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dc.contributor.authorSvensson, Magdalena S
dc.contributor.authorNekaris, K A I
dc.contributor.authorBearder, Simon K
dc.contributor.authorBettridge, Caroline M
dc.contributor.authorButynski, Thomas M
dc.contributor.authorCheyne, Susan M
dc.contributor.authorDas, Nabajit
dc.contributor.authorde Jong, Yvonne A
dc.contributor.authorLuhrs, Averee M
dc.contributor.authorLuncz, Lydia V
dc.contributor.authorMaddock, Simon T
dc.contributor.authorPerkin, Andrew
dc.contributor.authorPimley, Elizabeth
dc.contributor.authorPoindexter, Stephanie A
dc.contributor.authorReinhardt, Kathleen D
dc.contributor.authorSpaan, Denise
dc.contributor.authorStark, Danica J
dc.contributor.authorStarr, Carly R
dc.contributor.authorNijman, Vincent
dc.date.accessioned2018-08-07T10:42:42Z
dc.date.available2018-08-07T10:42:42Z
dc.date.issued2018-07-01
dc.identifier.issn1096-8644
dc.identifier.pmid29989160
dc.identifier.doi10.1002/ajpa.23450
dc.identifier.urihttp://hdl.handle.net/2436/621568
dc.description.abstractSynthesize information on sleep patterns, sleep site use, and daytime predation at sleep sites in lorisiforms of Asia and Africa (10 genera, 36 species), and infer patterns of evolution of sleep site selection. We conducted fieldwork in 12 African and six Asian countries, collecting data on sleep sites, timing of sleep and predation during daytime. We obtained additional information from literature and through correspondence. Using a phylogenetic approach, we established ancestral states of sleep site selection in lorisiforms and traced their evolution. The ancestral lorisiform was a fur-clinger and used dense tangles and branches/forks as sleep sites. Use of tree holes and nests as sleep sites emerged ∼22 Mya (range 17-26 Mya) in Africa, and use of bamboo emerged ∼11 (7-14) Mya in Asia and later in Africa. Fur clinging and some sleep sites (e.g., tree holes, nests, but not bamboo or dense tangles) show strong phylogenetic signal. Nests are used by Galagoides, Paragalago, Galago and Otolemur; tree holes by Galago, Paragalago, Sciurocheirus and Perodicticus; tangles by Nycticebus, Loris, Galagoides, Galago, Euoticus, Otolemur, Perodicticus and Arctocebus; all but Sciurocheirus and Otolemur additionally sleep on branches/forks. Daytime predation may affect sleep site selection and sleep patterns in some species of Nycticebus, Galago, Galagoides, Otolemur and Perodicticus. Most lorisiforms enter their sleep sites around sunrise and leave around sunset; several are active during twilight or, briefly, during daytime. Variations in sleep behavior, sleep patterns and vulnerability to daytime predation provide a window into the variation that was present in sleep in early primates. Overall, lorisiforms use the daytime for sleeping and no species can be classified as cathemeral or polycyclic.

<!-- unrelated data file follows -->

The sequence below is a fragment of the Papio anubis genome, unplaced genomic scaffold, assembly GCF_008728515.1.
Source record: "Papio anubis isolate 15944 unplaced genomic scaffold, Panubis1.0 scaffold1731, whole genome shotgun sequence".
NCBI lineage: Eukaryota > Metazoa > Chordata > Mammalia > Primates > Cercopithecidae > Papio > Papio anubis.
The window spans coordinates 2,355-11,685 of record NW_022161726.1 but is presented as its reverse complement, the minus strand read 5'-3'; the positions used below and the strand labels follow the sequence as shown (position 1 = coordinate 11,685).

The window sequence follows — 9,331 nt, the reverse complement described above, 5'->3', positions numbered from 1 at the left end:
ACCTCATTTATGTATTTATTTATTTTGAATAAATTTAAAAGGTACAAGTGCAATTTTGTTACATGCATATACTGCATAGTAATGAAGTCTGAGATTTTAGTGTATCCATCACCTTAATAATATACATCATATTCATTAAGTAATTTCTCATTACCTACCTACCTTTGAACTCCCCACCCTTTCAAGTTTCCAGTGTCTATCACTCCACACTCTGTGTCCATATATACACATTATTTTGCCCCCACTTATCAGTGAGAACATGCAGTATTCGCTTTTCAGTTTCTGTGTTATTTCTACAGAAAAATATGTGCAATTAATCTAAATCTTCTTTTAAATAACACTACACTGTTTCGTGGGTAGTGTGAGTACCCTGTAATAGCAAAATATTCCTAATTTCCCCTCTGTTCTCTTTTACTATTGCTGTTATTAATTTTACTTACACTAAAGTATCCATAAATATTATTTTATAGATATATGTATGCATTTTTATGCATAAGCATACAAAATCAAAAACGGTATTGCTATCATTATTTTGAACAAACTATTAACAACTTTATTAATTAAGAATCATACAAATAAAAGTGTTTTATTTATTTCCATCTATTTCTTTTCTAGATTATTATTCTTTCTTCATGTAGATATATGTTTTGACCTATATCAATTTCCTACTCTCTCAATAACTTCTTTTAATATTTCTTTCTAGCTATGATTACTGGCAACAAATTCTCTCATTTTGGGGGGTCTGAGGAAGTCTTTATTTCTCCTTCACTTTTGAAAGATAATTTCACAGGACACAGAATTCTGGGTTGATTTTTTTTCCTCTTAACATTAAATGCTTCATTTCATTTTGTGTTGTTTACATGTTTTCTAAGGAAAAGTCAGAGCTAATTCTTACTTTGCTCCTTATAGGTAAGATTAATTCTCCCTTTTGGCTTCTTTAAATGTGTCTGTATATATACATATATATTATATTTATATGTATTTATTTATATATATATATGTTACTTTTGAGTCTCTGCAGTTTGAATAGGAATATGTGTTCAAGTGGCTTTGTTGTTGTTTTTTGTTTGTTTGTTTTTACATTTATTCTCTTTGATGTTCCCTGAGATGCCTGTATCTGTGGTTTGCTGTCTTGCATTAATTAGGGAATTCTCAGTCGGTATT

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dc.language.isoen
dc.publisherWiley
dc.relation.urlhttps://onlinelibrary.wiley.com/doi/full/10.1002/ajpa.23450
dc.subjectsleep sites
dc.subjectsocial organization
dc.subjectstrepsirhine
dc.titleSleep patterns, daytime predation, and the evolution of diurnal sleep site selection in lorisiforms.
dc.typeJournal article
dc.identifier.journalAmerican Journal of Physical Anthropology
dc.date.accepted2018-02-15
rioxxterms.funderUniversity of Wolverhampton
rioxxterms.identifier.projectUOW070818SM
rioxxterms.versionAO
rioxxterms.licenseref.urihttps://creativecommons.org/licenses/by-nc-nd/4.0/
rioxxterms.licenseref.startdate2018-02-15
dc.source.journaltitleAmerican journal of physical anthropology
dc.source.volume166
dc.source.issue3
dc.source.beginpage563
dc.source.endpage577


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